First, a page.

Despite their vital importance to rural economies, women are marginalized from the industrial, agricultural sector and deployed under oppressive conditions of traditional farming
Female farmers in Iran play an essential role in the economy and agricultural production, including the rural workforce and food security. Women do some 70% of farming activities in Iran. Although utilizing the potential of rural women is necessary for increasing development and productivity, their work practically goes invisible as “women’s share of agricultural paid work is only 11%.” (The state-run ILNA news agency – October 22, 2019)
A large part of the female population works in agriculture. But because most women work on family lands and informal contracts, they are not seen or have a small presence in the census and employment statistics.
Female farmers in Iran are divided into two groups. The first group is landowners who work on their family land. The second group is day laborers. There are more day laborers than women who own land.
Iranian women have long had a special place in traditional agriculture. However, as agriculture became mechanized, the role of the women’s workforce decreased in this sector. Men became the skilled force to use the modern farming equipment and machinery.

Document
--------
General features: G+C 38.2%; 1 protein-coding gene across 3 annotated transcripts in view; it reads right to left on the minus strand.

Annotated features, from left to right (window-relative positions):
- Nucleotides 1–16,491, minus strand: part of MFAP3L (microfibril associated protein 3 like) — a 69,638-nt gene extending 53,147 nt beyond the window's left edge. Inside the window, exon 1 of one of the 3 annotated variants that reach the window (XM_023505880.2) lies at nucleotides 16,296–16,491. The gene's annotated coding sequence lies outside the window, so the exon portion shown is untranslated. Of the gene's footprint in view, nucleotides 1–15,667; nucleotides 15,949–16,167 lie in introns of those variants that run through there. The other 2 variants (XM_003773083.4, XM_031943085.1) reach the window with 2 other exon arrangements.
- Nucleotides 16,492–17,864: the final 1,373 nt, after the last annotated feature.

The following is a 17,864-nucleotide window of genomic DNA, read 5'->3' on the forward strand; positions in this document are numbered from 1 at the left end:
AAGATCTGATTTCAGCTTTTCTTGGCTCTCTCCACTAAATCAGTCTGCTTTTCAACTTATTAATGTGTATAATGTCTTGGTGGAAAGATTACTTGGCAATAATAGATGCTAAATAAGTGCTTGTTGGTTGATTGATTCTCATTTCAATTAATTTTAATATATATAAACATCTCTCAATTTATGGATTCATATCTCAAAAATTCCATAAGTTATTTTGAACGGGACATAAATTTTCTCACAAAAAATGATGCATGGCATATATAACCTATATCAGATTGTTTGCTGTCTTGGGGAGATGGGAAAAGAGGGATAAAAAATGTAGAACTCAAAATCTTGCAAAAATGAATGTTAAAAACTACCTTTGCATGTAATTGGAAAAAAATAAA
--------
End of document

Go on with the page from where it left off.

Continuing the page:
While women have great potentials to participate in the agricultural sector and related industries, using this potential is an essential criterion for economic growth and development.
Female farmers in Iran deprived of skills training
Skills training is one of the vital resources of development that should be available to female farmers in Iran to empower them.
A comparison of the access of women and girls with men indicates their unfavorable situation. Women farmers need to receive training and learn skills to engage in modern agriculture. In the absence of such skills, they cannot show their capabilities in the agricultural economy.
The factors influencing the lack of access to training for rural women and girls include the need of parents for girls’ labor, the lack of suitable schools or places for training women and girls, the training expenses, and early marriages.
Zahra Lashkari, who works in the summer and greenhouse vegetable sector, said about the obstacles to women’s employment in the agricultural sector: “Gender discrimination poses many challenges to women entrepreneurs in investments. Women entrepreneurs in the agricultural business face more obstacles compared to men in getting loans. They have to answer many questions to set up a modern greenhouse and farm. Limited markets, lack of land ownership, insufficient access to knowledge and information, little capital and assets for production are other obstacles to the progress of women entrepreneurial farmers.” (The state-run Hamshahri newspaper – August 2, 2021)
The exploitation of female farmers in Iran
Female farmers who work to earn the living of their families face many problems.